As with the first-generation, clean lines and distinctive character traits contribute to the second-generation Camaro’s design legacy: “The second-gen car is pure Camaro, with a dramatic proportion and lean, muscular form,” Parkinson said. “You won’t confuse it with the first generation, but it is unmistakably a Camaro from every angle.”
The second-generation Camaro’s styling evolved during its 12 model years, including the change to soft, body-color fascias and a wraparound rear window. For his design analysis highlights, Parkinson focused on the early models, circa 1970-73, for their pure expression of the original design:
- The strong horizontal crease running the length of the body sides creates strong tension and forward motion in the body
- Below this horizontal crease, the body tucks in dramatically, exposing the tires for a more muscular appearance and great stance
- The bold split-bumper design on RS models was a signature feature that gave the car an aggressive and more contemporary design, arguably one of the greatest fronts on any car
- Great hood design with lots of form exaggerating the power of the V-8 underneath
- The upper portion of the design is placed rearward on the body, giving it a significant amount of “dash to axle” – a key to the car’s dramatic proportion
- The sail panel at first glance is a clean, simple statement, but on closer look is also a sophisticated complex shape that flows into the rear quarter of the car, cradling the backlight
- The Chevrolet-signature dual taillights are simple and beautiful.
Camaro Third Generation – 1982-92
Design analysis: John Cafaro, executive director, Chevrolet Global Car Design
Previously owned: Third-generation Camaro “1LE” racecar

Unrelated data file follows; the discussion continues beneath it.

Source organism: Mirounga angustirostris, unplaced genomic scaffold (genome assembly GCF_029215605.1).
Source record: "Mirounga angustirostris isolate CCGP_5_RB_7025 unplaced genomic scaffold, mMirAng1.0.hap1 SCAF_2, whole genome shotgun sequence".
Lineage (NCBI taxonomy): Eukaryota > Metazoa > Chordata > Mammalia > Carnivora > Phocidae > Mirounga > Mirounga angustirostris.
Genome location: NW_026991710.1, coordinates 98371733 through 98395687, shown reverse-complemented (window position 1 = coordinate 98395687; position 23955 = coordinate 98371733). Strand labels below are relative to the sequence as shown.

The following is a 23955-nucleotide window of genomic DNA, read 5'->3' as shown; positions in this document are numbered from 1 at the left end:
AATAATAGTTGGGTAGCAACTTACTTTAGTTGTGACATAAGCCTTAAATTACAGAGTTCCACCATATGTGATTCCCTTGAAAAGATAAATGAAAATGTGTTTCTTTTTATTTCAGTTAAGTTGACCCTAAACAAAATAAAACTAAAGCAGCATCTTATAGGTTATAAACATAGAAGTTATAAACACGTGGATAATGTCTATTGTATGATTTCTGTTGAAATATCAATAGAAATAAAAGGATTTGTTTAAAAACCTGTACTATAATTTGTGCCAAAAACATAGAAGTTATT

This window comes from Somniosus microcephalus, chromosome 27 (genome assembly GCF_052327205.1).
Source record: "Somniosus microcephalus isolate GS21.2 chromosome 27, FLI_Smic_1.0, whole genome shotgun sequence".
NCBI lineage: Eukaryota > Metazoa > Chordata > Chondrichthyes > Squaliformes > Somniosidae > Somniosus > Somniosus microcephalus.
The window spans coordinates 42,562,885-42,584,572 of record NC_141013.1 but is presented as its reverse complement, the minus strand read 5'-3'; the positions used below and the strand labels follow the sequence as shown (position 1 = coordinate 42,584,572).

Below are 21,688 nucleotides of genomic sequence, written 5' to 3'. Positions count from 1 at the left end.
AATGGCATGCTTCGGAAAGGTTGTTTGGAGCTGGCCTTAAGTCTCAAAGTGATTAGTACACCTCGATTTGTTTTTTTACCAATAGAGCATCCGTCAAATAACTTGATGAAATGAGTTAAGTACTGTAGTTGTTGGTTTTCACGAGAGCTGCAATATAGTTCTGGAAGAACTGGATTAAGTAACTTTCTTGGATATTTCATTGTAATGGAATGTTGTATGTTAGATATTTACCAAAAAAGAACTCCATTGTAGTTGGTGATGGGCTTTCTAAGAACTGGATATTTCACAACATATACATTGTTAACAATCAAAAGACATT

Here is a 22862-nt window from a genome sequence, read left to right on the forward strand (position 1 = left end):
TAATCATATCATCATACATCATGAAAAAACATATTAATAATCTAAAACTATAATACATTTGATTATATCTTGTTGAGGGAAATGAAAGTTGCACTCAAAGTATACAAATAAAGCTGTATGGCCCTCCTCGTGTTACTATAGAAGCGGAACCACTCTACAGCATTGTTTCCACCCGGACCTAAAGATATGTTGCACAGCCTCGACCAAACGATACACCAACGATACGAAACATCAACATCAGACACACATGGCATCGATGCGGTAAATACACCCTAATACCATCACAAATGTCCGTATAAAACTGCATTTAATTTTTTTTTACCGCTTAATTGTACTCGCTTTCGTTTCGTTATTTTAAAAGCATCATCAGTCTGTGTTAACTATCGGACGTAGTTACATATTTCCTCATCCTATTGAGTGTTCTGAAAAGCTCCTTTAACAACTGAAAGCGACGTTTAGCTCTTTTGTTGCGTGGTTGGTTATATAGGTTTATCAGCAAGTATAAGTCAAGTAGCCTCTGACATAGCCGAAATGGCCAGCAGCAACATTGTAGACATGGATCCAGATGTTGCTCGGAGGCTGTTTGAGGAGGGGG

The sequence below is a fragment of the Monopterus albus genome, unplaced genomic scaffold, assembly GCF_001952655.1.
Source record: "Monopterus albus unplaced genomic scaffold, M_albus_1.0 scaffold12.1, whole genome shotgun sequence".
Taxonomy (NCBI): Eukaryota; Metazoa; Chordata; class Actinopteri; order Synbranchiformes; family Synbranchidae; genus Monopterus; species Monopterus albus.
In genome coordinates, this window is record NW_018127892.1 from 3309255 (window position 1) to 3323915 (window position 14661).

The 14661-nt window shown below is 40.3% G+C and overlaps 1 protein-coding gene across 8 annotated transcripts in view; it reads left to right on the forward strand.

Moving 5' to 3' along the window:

To support that more performance-oriented mission, an aggressive front end designed to enhance downforce was styled for it. And for the first time, the Camaro was offered as a hatchback – another automotive archetype of the 1980s.
The third-generation Camaro was also the first high-volume American car to incorporate aero-enhancing, racing-inspired ground effects, and its large backlight, which comprised most of the hatchback, represented a technological achievement for automotive glass production because of its size and compound-curve sculpture.
Customers and the media responded. Sales jumped 50 percent for 1982 and the Camaro Z28 was named the 1982 Motor Trend Car of the Year.
Cafaro’s third-generation Camaro design highlights include focus on the 1982 Z28:
- Quad rectangular headlamps gave Camaro a contemporary appearance and were part of the aggressive front-end design
- A hatchback was de rigueur in the 1980s and the Camaro’s large backlight compound-curved glass was a technological achievement in its day
- Ground effects on the Z28 were inspired by Formula 1 racecars and represented the first production application for a mass-produced American car – kicking off a styling trend that would become an industry-wide staple of 1980s automotive design
- Linear five-spoke wheels complemented the car’s angular proportion
- A characteristic sharp body-side crease was part of Camaro’s DNA and neatly divided the upper and lower sections of the angular body
- Large, multi-color taillights spanned the rear panel, adding to the high-tech ambience of the era.